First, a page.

I’m delighted today to present a guest post by Edwina Circuitt, the long-serving coordinator at Warakurna Artists. After nearly a decade of service to the art centre and the elders who find occupation, companionship, and purpose there, Edwina is now involved with a new project to lift the aspirations and outcomes of some of the youth of the community. Warakurna Artists is working with the Yurliya Band to develop a constellation of programs that will support the development of skills in music, marketing, and video…and have some fun in the process.
As the prospectus below notes, the Band’s immediate goal is to perform at the 2013 Bush Bands Bash, set for September 21 in Alice Springs. If you want to check them out before then visit their blog where you can hear a couple of the tunes that they’ve uploaded to SoundCloud. Their sound is classic desert reggae, but one of the things that distinguishes them to my ears is an inventive use of a pop-silky smooth keyboard sound that alternately gives depth to the rhythms and offers intricate swirling fills that have an almost baroque ornamental quality to them. One thing for sure, they’ll get a crowd up on their feet in no time flat. So, with thanks to Edwina for the words and pictures that follow, ladies and gentleman, let me introduce the Yurliya Band!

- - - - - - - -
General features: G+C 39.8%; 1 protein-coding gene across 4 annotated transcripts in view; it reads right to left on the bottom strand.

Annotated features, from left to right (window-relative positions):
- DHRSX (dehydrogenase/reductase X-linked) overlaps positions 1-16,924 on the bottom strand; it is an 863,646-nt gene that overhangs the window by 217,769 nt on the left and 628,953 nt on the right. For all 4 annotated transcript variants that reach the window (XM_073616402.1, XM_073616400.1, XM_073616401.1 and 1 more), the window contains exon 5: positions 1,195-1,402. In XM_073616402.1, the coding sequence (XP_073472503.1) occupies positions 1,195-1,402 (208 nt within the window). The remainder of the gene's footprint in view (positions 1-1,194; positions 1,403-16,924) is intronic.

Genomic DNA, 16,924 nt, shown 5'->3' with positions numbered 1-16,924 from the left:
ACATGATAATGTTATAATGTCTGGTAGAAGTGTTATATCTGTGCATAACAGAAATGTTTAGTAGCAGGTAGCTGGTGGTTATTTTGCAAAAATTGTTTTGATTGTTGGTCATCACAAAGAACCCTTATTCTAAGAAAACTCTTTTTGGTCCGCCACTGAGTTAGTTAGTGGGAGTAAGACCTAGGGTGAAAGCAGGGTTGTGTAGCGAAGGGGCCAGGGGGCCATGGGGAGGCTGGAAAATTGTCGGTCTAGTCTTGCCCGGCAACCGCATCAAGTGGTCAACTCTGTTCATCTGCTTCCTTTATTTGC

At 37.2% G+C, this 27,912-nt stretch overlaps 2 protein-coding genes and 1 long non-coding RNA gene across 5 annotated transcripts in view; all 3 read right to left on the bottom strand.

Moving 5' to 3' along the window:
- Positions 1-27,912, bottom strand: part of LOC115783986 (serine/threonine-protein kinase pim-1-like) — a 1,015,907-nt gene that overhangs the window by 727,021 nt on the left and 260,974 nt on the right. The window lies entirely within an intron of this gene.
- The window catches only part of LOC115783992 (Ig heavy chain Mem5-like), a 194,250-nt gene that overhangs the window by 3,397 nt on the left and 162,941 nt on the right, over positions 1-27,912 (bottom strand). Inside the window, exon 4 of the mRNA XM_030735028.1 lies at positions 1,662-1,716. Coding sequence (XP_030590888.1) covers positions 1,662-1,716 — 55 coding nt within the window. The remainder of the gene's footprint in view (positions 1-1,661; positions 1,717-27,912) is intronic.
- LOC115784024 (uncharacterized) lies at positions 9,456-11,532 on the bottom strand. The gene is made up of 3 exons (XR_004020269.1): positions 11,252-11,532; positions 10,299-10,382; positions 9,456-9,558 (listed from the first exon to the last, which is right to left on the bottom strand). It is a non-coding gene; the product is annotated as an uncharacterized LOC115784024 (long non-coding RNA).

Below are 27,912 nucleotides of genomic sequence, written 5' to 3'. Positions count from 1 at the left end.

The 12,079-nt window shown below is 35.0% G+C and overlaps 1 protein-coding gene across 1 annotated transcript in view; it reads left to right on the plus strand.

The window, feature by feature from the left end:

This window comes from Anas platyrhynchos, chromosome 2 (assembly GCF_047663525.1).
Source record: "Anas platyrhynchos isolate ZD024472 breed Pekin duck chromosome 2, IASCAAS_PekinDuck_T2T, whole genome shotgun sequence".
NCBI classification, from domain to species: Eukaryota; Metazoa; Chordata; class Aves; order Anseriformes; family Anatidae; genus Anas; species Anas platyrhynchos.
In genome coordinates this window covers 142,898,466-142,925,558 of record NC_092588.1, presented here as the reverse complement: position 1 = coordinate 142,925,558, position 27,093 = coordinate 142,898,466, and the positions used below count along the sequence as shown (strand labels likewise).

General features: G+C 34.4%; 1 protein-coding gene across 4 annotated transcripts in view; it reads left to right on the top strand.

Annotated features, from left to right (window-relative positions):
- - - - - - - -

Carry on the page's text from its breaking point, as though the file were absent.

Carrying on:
An aspirational training program for the young people of Warakurna
This project has been driven by the Yurliya Band members in collaboration with Warakurna Artists, Ngaanyatjarra Media and Warakurna Community Council.
This project is a ‘seed or aspirational’ project and has been designed to engage some of the most disengaged residents of Warakurna Community, young people. Its aim is to use the Yurliya Band as an anchor or springboard for a dynamic and intensive group of programs. It is envisioned that the programs be delivered in a short timespan (3-4 months) in order to maximise/maintain the energy and enthusiasm displayed by the band and their supporters.
The ‘satellite’ programs will include music development, photography, film and post production workshops, development of branding and merchandise (retail and micro enterprise development) and are outlined in more detail below. These satellite projects will engage many young people in the community and in fact have been generated by the group themselves.
It is also envisioned that this project could become a model adopted by the rest of the region. A vital music scene across the Ngaanyatjarra region could then be harnessed into an arts, music and cultural festival for the Ngaanyatjarra Lands. A model that could be considered as an example is the Walking with Spirits Festival held near Beswick, NT and hosted by Djilpin Arts.
The festival has a strong focus on music and dance and is in partnership with the Bell Shakespeare Company. The festival employs many local people in all areas of operations and has become an important event on the National and International arts calendar. The Walking with Spirits festival attracts large numbers of people to the Katherine region, generating important employment opportunities/outcomes and generates economic benefit to the region.
A career in the arts is a serious employment pathway available to Indigenous people. There are many examples of Indigenous people working in the arts sector in areas such as music, acting, film making, design and promotion, photography, dance and theatre, curators in national arts institutions, Artsworkers in Art Centres and visual arts.
The Yurliya Band has big dreams and is a highly motivated group. They have been discussing future employment possibilities such as teaching music in schools.